Quality Improvement in Healthcare

Quality Improvement in Healthcare

I'm dr.

Mike Evans and today's talk is on quality improvement or qi in healthcare so i suppose the first question is why should you or I care about quality improvement I mean to be honest it sounds a bit boring SEO would have on her or his corporate objectives but actually if you dig a little deeper pretty cool maybe more of a philosophy or an attitude about how to make something better I know that I think about it it's really the attitude I'm looking for my patients the ability and desire to tweak their habits seeing if this change improves their life and if it does to try and make it standard practice you see for my patients to make these changes require skills but it's also an outlook the humility and self-awareness to say hmm I've got room for improvement the ability to gather better approaches try them on and see if they work and then adapt them until they do well if my patients can do that I think they deserve the same from us in the healthcare business so I suppose the next question is if we have the attitude how do we actually improve how do we use Qi to make care better well the improvement business has been around for a while organizations like Toyota and Bao Labs and leaders like Walter Stewart W Edwards Deming and Joseph Juran polished and simplified the science of improvement and then along came a pediatrician named Don Berwick and he wondered if we could translate the science of building better cars or electronics to healthcare dr.

Berwick also wondered if there were lessons about systems we could learn from the kids he saw at his clinic the systems thinker is is a is a perpetually curious person who never thinks they have the whole answer but is always willing to know what the next step take is if you watch a child you'll see this happen children and their growth and development are innately systems thinkers they're always trying the next thing they're they're probing the material they're listening to the noise they're thinking about what the next thing to do is and they're not in the job of solving problems forever they're in the job of taking the next step I think those are elements what it means to be a system thinker at the core of it is constant curiosity about a world that you will never understand fully but you might take the next step to understand a little better okay we've never dropped a vid into our vids you know and and Don is thoughtful so I kind of thought it might improve our messaging let me know if you thought it did or didn't in our YouTube comments dr.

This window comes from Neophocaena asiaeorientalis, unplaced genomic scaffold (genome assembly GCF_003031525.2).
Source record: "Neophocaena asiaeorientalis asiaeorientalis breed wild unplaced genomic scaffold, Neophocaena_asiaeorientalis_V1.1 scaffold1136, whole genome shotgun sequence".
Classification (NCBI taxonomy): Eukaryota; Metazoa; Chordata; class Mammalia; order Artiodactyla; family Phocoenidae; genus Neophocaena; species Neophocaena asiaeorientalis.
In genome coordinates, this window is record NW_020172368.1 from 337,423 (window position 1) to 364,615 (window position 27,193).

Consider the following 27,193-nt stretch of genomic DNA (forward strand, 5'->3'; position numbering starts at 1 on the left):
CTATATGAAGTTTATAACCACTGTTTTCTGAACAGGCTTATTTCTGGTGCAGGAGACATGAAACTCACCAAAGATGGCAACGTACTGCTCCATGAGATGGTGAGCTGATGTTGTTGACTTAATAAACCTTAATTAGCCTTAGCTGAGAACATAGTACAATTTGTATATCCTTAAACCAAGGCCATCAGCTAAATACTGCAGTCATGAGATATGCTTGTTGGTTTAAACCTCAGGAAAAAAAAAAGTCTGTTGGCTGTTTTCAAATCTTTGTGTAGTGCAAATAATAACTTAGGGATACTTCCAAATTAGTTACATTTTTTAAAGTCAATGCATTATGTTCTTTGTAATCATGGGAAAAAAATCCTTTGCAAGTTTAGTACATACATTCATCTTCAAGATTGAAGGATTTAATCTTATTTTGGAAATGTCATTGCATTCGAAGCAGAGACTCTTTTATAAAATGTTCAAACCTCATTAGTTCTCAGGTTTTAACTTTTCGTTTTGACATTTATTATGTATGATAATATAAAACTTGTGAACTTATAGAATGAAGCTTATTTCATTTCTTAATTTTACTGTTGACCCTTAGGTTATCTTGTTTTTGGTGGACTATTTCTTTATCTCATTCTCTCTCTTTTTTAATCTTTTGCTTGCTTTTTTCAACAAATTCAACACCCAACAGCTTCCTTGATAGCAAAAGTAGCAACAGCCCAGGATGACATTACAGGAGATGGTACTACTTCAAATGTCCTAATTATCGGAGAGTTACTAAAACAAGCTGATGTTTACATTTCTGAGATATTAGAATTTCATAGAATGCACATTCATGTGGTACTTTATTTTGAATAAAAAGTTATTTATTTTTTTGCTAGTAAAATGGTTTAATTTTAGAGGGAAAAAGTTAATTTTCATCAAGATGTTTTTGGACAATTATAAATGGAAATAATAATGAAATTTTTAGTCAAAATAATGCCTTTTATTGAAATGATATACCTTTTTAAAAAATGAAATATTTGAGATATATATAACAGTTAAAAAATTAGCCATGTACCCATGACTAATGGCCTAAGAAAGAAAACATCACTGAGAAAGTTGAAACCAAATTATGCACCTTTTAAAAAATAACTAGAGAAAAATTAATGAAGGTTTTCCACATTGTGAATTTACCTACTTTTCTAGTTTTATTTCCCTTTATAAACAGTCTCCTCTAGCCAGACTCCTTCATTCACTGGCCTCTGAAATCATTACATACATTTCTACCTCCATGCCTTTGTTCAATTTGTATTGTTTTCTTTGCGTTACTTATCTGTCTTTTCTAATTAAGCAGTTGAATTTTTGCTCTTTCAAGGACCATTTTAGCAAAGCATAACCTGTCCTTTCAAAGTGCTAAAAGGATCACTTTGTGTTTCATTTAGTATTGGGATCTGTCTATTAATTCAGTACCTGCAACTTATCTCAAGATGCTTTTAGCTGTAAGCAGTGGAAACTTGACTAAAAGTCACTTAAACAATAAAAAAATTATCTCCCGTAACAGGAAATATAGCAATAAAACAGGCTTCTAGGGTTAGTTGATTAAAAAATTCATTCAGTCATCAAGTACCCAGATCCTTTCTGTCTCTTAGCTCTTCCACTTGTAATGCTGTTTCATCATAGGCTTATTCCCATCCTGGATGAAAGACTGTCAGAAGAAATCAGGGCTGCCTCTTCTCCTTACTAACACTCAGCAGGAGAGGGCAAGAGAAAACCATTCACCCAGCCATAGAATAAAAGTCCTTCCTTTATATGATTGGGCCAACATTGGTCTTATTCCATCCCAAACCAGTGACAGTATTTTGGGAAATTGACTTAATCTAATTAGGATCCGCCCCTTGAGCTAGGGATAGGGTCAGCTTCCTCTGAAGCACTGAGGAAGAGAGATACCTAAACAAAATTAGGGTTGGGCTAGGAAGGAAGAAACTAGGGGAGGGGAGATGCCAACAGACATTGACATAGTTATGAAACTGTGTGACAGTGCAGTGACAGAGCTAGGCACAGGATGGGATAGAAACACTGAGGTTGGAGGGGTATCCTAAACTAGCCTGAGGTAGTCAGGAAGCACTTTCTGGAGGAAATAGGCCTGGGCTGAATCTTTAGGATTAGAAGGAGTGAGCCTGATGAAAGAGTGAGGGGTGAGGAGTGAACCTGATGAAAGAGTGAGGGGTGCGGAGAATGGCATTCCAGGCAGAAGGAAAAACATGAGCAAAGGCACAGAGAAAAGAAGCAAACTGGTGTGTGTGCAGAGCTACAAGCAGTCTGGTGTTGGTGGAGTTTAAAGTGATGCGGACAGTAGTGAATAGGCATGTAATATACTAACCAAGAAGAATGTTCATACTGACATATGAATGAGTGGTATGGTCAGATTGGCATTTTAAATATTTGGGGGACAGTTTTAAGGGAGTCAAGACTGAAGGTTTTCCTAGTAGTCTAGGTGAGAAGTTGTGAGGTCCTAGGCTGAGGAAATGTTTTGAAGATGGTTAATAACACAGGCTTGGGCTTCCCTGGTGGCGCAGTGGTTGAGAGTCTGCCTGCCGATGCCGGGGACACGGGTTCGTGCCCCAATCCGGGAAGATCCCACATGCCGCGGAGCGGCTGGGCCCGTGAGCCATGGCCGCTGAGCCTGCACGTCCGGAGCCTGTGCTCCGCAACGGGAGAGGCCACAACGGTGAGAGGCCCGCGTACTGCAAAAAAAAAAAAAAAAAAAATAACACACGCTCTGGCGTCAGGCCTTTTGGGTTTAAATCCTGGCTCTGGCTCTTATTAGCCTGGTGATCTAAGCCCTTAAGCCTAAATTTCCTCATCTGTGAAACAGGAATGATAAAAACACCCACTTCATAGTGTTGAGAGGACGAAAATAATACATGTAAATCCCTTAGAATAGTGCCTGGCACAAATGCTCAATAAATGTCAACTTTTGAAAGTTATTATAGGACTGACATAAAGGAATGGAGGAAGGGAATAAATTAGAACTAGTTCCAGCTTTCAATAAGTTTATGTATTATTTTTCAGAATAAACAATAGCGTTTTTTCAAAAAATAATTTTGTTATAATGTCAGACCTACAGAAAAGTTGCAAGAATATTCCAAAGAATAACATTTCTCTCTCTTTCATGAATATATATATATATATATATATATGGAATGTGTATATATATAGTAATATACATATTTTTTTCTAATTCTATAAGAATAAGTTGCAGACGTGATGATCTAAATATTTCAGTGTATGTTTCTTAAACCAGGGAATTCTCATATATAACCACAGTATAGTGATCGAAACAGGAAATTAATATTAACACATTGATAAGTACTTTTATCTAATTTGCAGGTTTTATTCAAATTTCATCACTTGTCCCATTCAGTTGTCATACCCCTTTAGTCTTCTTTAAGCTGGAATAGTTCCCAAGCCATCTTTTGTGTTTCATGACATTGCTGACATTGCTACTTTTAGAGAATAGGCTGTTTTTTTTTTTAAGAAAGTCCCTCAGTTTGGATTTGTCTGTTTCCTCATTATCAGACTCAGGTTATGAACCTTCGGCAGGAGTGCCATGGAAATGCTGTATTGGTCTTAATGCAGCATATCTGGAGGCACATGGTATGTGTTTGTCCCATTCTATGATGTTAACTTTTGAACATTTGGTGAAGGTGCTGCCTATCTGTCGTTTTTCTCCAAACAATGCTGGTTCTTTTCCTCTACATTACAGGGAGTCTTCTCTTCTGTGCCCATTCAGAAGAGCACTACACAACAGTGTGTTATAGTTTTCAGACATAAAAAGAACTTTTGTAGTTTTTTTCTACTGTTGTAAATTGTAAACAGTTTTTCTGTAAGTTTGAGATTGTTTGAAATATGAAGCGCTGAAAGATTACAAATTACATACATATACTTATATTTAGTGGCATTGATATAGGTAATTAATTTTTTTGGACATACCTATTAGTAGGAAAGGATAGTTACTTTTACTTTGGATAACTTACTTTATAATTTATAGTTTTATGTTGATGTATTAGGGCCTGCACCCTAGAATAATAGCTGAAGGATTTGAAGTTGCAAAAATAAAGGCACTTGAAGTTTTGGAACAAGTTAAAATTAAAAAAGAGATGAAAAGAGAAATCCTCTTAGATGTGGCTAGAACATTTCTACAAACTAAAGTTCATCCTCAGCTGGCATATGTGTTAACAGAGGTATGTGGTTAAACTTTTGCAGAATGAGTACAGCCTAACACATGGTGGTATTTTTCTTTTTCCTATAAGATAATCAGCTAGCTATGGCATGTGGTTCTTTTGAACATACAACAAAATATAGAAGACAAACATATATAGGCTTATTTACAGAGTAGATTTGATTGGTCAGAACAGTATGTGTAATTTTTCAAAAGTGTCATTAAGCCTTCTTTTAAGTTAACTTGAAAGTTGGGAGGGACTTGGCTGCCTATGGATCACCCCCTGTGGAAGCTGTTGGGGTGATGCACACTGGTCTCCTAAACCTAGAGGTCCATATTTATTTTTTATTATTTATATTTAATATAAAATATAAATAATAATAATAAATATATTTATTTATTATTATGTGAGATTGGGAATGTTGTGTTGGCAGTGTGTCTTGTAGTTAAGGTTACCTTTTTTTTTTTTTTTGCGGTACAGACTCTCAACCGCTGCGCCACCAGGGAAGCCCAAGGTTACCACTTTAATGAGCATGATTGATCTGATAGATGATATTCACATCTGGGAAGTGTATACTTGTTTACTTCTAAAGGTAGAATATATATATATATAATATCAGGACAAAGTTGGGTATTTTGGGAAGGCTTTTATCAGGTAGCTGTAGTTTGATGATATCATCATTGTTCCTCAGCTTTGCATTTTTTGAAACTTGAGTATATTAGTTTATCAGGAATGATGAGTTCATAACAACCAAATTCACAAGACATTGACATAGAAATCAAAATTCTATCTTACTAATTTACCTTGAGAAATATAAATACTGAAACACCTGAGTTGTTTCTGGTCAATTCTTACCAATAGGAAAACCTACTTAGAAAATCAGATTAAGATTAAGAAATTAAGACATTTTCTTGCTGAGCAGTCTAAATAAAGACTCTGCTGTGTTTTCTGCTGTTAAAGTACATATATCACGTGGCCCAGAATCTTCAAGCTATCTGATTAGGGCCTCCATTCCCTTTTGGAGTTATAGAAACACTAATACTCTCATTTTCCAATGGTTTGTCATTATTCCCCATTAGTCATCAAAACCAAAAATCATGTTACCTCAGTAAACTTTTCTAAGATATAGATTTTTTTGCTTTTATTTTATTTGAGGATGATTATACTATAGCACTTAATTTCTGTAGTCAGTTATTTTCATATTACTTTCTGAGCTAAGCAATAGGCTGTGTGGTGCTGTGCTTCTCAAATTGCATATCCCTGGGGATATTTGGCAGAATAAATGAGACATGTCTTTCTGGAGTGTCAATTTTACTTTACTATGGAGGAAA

Burwick went on to co-found Institute for Healthcare Improvement or the IHI and started focusing on the low-hanging Healthcare Improvement fruit which is mostly reducing errors for example in Canada a researcher named Ross Baker led a study in 2004 that showed of 2.

5 million annual hospital admissions about 13.

5 percent were having adverse events with one in five of those people dying or experiencing a permanent disability in the u.


Institute of Medicine estimated that 44 to 98 thousand people were dying from preventable errors every year that's up to four jumbo jet crash often these are errors we know how to prevent but is often the case knowing what's the right thing to do and actually doing it are two different things in 2006 Berwick and his colleagues challenged hundreds of US hospitals to bridge this gap and felt strongly that some is not a number and soon is not a time and so said the goal of saving a hundred thousand lives in 18 months they started with this simple notion every system is perfectly designed to get the results it gets so how do you change the result well you change the system that produces it changing the system requires change agents and in my province realize health quality Ontario HQ oh and an order to like it recognise that it's tough to balance proactive and reactive care in the field but if they can help or incentivize or not just towards a more reflective practice and improve outcomes we can actually create a better user experience for us all now making the sounds simple like pushing a button but getting people to change even a simple behavior like hand-washing can be very complex and exasperating but these seemingly small behaviors can have a ripple effect on health a 2010 study calculated inadequate hand-washing cost 247 deaths each day from preventable hospital infections and that that's just in the u.